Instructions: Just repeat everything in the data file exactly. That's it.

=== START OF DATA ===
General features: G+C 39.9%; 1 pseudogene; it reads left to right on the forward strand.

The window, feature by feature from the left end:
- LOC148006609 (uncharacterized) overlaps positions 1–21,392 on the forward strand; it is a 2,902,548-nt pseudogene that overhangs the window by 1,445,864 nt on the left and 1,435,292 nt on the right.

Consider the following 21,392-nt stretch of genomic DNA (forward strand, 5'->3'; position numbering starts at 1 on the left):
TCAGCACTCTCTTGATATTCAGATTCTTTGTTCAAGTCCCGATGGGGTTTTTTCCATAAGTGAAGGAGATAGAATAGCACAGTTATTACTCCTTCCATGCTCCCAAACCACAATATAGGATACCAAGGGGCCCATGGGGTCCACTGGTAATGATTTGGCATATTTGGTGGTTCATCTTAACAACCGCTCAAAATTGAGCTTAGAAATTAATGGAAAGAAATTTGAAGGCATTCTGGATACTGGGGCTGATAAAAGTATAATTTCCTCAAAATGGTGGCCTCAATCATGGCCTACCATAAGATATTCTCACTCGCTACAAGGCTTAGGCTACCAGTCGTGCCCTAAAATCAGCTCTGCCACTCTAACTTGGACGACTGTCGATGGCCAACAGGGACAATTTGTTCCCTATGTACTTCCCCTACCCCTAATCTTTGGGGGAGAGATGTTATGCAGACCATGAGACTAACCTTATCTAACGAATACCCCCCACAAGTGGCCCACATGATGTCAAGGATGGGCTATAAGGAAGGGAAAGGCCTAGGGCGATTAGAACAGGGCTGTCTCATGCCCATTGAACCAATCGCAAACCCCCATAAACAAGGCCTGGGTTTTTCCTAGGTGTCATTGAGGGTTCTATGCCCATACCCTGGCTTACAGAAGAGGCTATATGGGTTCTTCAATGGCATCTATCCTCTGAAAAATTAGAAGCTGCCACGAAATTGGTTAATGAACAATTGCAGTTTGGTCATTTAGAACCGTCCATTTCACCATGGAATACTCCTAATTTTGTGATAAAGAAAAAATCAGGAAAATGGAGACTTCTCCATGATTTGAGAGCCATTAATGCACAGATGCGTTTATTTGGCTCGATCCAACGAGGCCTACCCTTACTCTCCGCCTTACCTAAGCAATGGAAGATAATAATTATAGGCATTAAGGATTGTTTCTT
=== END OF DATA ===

General features: G+C 39.9%; 1 pseudogene; it reads left to right on the forward strand.

The window, feature by feature from the left end:
- LOC148006609 (uncharacterized) overlaps positions 1–21,392 on the forward strand; it is a 2,902,548-nt pseudogene that overhangs the window by 1,445,864 nt on the left and 1,435,292 nt on the right.

Consider the following 21,392-nt stretch of genomic DNA (forward strand, 5'->3'; position numbering starts at 1 on the left):
TCAGCACTCTCTTGATATTCAGATTCTTTGTTCAAGTCCCGATGGGGTTTTTTCCATAAGTGAAGGAGATAGAATAGCACAGTTATTACTCCTTCCATGCTCCCAAACCACAATATAGGATACCAAGGGGCCCATGGGGTCCACTGGTAATGATTTGGCATATTTGGTGGTTCATCTTAACAACCGCTCAAAATTGAGCTTAGAAATTAATGGAAAGAAATTTGAAGGCATTCTGGATACTGGGGCTGATAAAAGTATAATTTCCTCAAAATGGTGGCCTCAATCATGGCCTACCATAAGATATTCTCACTCGCTACAAGGCTTAGGCTACCAGTCGTGCCCTAAAATCAGCTCTGCCACTCTAACTTGGACGACTGTCGATGGCCAACAGGGACAATTTGTTCCCTATGTACTTCCCCTACCCCTAATCTTTGGGGGAGAGATGTTATGCAGACCATGAGACTAACCTTATCTAACGAATACCCCCCACAAGTGGCCCACATGATGTCAAGGATGGGCTATAAGGAAGGGAAAGGCCTAGGGCGATTAGAACAGGGCTGTCTCATGCCCATTGAACCAATCGCAAACCCCCATAAACAAGGCCTGGGTTTTTCCTAGGTGTCATTGAGGGTTCTATGCCCATACCCTGGCTTACAGAAGAGGCTATATGGGTTCTTCAATGGCATCTATCCTCTGAAAAATTAGAAGCTGCCACGAAATTGGTTAATGAACAATTGCAGTTTGGTCATTTAGAACCGTCCATTTCACCATGGAATACTCCTAATTTTGTGATAAAGAAAAAATCAGGAAAATGGAGACTTCTCCATGATTTGAGAGCCATTAATGCACAGATGCGTTTATTTGGCTCGATCCAACGAGGCCTACCCTTACTCTCCGCCTTACCTAAGCAATGGAAGATAATAATTATAGGCATTAAGGATTGTTTCTT